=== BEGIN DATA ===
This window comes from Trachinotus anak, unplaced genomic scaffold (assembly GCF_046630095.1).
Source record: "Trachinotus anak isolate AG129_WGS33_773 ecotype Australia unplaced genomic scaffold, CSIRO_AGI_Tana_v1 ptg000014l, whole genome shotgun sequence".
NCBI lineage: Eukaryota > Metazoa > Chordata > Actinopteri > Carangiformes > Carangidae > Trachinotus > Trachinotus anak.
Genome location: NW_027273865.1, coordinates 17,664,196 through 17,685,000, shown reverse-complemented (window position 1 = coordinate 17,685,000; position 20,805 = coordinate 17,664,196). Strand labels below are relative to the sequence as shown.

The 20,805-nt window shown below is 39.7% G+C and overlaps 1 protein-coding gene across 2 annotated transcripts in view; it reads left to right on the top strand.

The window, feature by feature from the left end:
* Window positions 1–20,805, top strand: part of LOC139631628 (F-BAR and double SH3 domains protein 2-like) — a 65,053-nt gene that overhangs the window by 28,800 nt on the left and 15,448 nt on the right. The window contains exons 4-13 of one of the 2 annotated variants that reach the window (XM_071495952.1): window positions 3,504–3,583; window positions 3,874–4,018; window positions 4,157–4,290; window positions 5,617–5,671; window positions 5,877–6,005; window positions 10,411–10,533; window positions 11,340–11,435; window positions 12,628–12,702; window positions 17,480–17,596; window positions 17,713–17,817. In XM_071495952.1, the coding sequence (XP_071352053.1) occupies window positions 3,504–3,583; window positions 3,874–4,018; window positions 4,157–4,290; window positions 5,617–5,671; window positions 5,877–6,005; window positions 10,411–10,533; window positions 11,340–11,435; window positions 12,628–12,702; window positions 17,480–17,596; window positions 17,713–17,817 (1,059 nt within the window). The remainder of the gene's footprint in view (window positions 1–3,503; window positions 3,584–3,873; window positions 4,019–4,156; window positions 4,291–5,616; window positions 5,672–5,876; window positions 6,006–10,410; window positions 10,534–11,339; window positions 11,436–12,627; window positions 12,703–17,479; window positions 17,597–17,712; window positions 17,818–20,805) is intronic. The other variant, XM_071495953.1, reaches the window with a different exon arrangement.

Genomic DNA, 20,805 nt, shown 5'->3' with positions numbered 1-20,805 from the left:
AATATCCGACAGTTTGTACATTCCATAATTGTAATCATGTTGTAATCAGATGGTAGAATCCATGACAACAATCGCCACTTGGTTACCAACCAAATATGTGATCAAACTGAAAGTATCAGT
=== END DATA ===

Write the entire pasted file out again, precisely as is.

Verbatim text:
This window comes from Trachinotus anak, unplaced genomic scaffold (assembly GCF_046630095.1).
Source record: "Trachinotus anak isolate AG129_WGS33_773 ecotype Australia unplaced genomic scaffold, CSIRO_AGI_Tana_v1 ptg000014l, whole genome shotgun sequence".
NCBI lineage: Eukaryota > Metazoa > Chordata > Actinopteri > Carangiformes > Carangidae > Trachinotus > Trachinotus anak.
Genome location: NW_027273865.1, coordinates 17,664,196 through 17,685,000, shown reverse-complemented (window position 1 = coordinate 17,685,000; position 20,805 = coordinate 17,664,196). Strand labels below are relative to the sequence as shown.

The 20,805-nt window shown below is 39.7% G+C and overlaps 1 protein-coding gene across 2 annotated transcripts in view; it reads left to right on the top strand.

The window, feature by feature from the left end:
* Window positions 1–20,805, top strand: part of LOC139631628 (F-BAR and double SH3 domains protein 2-like) — a 65,053-nt gene that overhangs the window by 28,800 nt on the left and 15,448 nt on the right. The window contains exons 4-13 of one of the 2 annotated variants that reach the window (XM_071495952.1): window positions 3,504–3,583; window positions 3,874–4,018; window positions 4,157–4,290; window positions 5,617–5,671; window positions 5,877–6,005; window positions 10,411–10,533; window positions 11,340–11,435; window positions 12,628–12,702; window positions 17,480–17,596; window positions 17,713–17,817. In XM_071495952.1, the coding sequence (XP_071352053.1) occupies window positions 3,504–3,583; window positions 3,874–4,018; window positions 4,157–4,290; window positions 5,617–5,671; window positions 5,877–6,005; window positions 10,411–10,533; window positions 11,340–11,435; window positions 12,628–12,702; window positions 17,480–17,596; window positions 17,713–17,817 (1,059 nt within the window). The remainder of the gene's footprint in view (window positions 1–3,503; window positions 3,584–3,873; window positions 4,019–4,156; window positions 4,291–5,616; window positions 5,672–5,876; window positions 6,006–10,410; window positions 10,534–11,339; window positions 11,436–12,627; window positions 12,703–17,479; window positions 17,597–17,712; window positions 17,818–20,805) is intronic. The other variant, XM_071495953.1, reaches the window with a different exon arrangement.

Genomic DNA, 20,805 nt, shown 5'->3' with positions numbered 1-20,805 from the left:
AATATCCGACAGTTTGTACATTCCATAATTGTAATCATGTTGTAATCAGATGGTAGAATCCATGACAACAATCGCCACTTGGTTACCAACCAAATATGTGATCAAACTGAAAGTATCAGT